Art is a language that allows different cultures and even different historical periods to communicate with one another. Investing in the arts via funding programs, grants, and awards is important if we want to sustain and grow our culture. By investing in innovation, free thought, creativity and arts, supported artists are able to succeed, create jobs, and enhance our communities.
“Arguing against public art funding is like saying that only rich people should have TV, movies, books and paintings. If the public doesn’t pitch in together to get it, then only those people who can afford it will get it. Like health care,” says Ben Clarkson, a working artist who has received travel, professional development, and individual funding on a municipal and provincial level, as well as a federal production award.
“Arts funding is important in several ways – one, it is financially negligible. In 2010-11 the Canada Council for the Arts budget was only 181.3 million dollars – less than the cost of one F-35. In contrast we give about 1.4 billion in fossil fuel subsidies every year. The entire Canadian federal budget is 276.1 billion dollars making the total cost of arts funding around 0.07 per cent of our yearly fiscal commitments, rounded up.”
Clarkson is just one Winnipeg artist who has received funding for his work – and you better believe he works hard to get it. He produces art daily, has exhibited internationally, has been published in various publications, and volunteers his time at the local non-profit, Art City.
Often when taxpayers complain about art subsidies, they only concentrate on the individual artists—no matter how deserving they might be—and forget about all the non-profit organizations that also receive funding. Organizations that concentrate on diverse cultures, or people with disabilities – organizations like Art City, which is a non-profit community art centre dedicated to providing art programming to residents of the West Broadway area.
Art City has, on average, 400 youth, teen, and adult participants per month. Their objective is to encourage self-expression, communication and creativity to inspire a sense of self-worth, ownership, and accomplishment in their participants. Art City provides a safe, supportive, non-competitive environment for those who attend, which is an ongoing, integral part of the West Broadway community – oh, and it’s free.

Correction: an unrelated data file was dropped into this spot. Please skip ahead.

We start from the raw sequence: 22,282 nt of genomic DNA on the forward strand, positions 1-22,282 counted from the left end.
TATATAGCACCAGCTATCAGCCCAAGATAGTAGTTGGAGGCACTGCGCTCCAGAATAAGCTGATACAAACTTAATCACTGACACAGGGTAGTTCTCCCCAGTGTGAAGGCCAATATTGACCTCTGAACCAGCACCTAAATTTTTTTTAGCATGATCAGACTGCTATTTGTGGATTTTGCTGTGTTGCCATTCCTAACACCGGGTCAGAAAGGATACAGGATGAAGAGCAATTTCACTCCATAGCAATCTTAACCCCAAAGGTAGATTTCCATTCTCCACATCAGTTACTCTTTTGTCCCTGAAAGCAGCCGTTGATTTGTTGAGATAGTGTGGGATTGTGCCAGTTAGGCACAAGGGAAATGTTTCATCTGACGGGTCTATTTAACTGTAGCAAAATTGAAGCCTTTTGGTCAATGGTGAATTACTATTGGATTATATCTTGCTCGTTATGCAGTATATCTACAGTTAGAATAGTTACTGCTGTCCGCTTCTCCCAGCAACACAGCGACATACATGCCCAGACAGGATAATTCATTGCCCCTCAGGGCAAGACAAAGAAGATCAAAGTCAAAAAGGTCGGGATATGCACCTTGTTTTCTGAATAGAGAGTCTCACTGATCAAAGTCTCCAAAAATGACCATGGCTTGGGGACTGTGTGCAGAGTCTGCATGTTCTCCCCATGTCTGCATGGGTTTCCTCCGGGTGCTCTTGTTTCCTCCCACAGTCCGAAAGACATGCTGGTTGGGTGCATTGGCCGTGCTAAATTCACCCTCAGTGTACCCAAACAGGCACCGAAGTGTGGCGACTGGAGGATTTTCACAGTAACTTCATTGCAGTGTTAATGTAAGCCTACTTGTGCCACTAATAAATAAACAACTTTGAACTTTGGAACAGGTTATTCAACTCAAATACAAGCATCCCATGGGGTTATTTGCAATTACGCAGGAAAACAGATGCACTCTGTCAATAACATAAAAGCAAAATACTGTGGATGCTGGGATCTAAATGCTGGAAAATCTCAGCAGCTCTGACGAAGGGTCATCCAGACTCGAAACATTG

“[There is a stark reality] when it comes to initiating arts-based programs for under-served communities. There is a tremendous amount of personal sacrifice that must be made to create the conditions for others to have access to art. Art City is an exemplary organization and funders reward our efforts because we deliver above and beyond expectations every time,” says Josh Ruth, managing director at Art City.
“Still, we cannot afford to pay our facilitators what they are worth. Their level of professionalism and what their job demands should earn them a much more substantial wage, but people who work [in] our fields—that is art, or community development—just know, we’re not here because it’s lucrative.”
Whether or not you are interested in supporting contemporary art or community programming, arts and culture is just plain necessary. It defines us, and explains who we are. The pride of a nation isn’t found in its economic bottom line. Ventures into the arts and sciences aren’t just necessary to human evolution; they are things that people remember in history.
“Why should we keep paying taxes if we don’t feel an attachment to a country, a province or a city?” says Clarkson. “If the only culture you take in is hockey and advertisement, sure you might have a problem with art and it’s history and ideas. You are still shaped by it, you are still a product of this environment and art is us creating our own environment.”
The awards and programming that Canada has to offer to the arts are crucial to our cultural growth. Even on a smaller scale, such as our student newspaper, isn’t it great to have a platform where we can have an open forum for free expression? Isn’t it great that the Manitoban is funded by the students and provides a place where writers can share and learn?